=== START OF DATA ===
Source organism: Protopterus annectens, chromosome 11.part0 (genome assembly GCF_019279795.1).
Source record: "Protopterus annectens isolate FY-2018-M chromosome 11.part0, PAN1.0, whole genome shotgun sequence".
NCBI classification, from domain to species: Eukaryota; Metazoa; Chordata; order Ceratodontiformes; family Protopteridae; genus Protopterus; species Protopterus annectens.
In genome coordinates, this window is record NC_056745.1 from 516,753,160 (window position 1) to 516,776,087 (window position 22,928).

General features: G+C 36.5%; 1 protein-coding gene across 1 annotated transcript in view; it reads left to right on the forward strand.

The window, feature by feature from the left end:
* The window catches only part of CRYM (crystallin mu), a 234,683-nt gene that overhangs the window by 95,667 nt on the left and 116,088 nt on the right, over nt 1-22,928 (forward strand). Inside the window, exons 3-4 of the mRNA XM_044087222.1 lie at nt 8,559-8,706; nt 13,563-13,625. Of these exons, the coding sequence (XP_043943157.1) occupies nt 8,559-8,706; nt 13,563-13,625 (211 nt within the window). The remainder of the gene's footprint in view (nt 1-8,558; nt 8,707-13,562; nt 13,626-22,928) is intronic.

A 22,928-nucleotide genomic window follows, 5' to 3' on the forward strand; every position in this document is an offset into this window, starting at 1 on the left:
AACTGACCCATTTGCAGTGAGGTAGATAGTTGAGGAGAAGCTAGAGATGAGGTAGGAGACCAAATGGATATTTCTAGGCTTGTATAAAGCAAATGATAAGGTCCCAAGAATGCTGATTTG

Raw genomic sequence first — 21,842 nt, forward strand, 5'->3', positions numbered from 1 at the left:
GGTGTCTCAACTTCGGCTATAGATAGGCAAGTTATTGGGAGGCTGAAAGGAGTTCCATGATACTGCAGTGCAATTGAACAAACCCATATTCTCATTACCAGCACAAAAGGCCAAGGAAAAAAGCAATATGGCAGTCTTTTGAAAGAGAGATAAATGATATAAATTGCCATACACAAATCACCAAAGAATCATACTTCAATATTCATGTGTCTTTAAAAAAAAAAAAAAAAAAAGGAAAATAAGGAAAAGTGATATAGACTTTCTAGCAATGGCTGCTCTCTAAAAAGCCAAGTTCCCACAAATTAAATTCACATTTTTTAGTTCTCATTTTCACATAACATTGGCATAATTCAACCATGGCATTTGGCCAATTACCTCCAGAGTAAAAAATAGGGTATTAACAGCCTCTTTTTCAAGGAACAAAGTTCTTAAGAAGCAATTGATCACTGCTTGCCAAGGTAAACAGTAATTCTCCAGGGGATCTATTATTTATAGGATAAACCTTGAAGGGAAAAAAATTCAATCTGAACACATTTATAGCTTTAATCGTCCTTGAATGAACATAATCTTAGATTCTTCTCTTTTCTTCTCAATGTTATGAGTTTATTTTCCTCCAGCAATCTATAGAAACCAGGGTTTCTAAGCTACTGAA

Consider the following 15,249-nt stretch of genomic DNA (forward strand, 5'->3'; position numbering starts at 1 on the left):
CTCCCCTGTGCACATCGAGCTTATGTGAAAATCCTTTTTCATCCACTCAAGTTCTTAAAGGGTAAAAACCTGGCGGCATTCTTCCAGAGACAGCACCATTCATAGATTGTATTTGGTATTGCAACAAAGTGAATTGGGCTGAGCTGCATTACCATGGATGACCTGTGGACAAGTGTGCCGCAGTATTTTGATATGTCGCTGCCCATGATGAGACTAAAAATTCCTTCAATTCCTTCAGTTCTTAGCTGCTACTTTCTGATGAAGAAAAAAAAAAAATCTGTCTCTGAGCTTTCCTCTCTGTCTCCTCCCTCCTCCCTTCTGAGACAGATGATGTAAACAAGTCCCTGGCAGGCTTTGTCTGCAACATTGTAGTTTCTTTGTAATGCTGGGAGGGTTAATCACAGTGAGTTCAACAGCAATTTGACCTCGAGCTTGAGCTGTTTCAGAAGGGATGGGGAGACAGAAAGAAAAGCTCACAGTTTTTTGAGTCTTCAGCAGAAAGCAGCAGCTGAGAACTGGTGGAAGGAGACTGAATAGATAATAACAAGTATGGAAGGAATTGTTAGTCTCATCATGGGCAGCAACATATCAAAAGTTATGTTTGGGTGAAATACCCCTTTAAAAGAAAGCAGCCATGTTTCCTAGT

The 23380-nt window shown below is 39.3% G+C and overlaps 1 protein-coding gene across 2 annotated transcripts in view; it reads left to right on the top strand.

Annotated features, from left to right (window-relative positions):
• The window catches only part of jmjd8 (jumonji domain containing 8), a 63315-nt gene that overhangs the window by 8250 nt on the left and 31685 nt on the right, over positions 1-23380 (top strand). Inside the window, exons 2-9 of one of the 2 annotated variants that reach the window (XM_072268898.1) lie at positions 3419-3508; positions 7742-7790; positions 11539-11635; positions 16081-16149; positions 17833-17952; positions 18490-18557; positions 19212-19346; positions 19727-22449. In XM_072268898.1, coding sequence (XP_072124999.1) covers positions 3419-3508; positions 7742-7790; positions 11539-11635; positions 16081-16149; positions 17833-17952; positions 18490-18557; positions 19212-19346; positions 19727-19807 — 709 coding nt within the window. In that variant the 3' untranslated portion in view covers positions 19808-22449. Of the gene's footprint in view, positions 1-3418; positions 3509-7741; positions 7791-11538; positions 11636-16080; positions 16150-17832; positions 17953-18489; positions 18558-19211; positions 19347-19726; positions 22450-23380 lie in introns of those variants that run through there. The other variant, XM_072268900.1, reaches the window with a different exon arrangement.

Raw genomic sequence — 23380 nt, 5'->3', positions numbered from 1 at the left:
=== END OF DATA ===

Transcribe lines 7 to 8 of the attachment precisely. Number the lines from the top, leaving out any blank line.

* The window catches only part of CRYM (crystallin mu), a 234,683-nt gene that overhangs the window by 95,667 nt on the left and 116,088 nt on the right, over nt 1-22,928 (forward strand). Inside the window, exons 3-4 of the mRNA XM_044087222.1 lie at nt 8,559-8,706; nt 13,563-13,625. Of these exons, the coding sequence (XP_043943157.1) occupies nt 8,559-8,706; nt 13,563-13,625 (211 nt within the window). The remainder of the gene's footprint in view (nt 1-8,558; nt 8,707-13,562; nt 13,626-22,928) is intronic.

A 22,928-nucleotide genomic window follows, 5' to 3' on the forward strand; every position in this document is an offset into this window, starting at 1 on the left: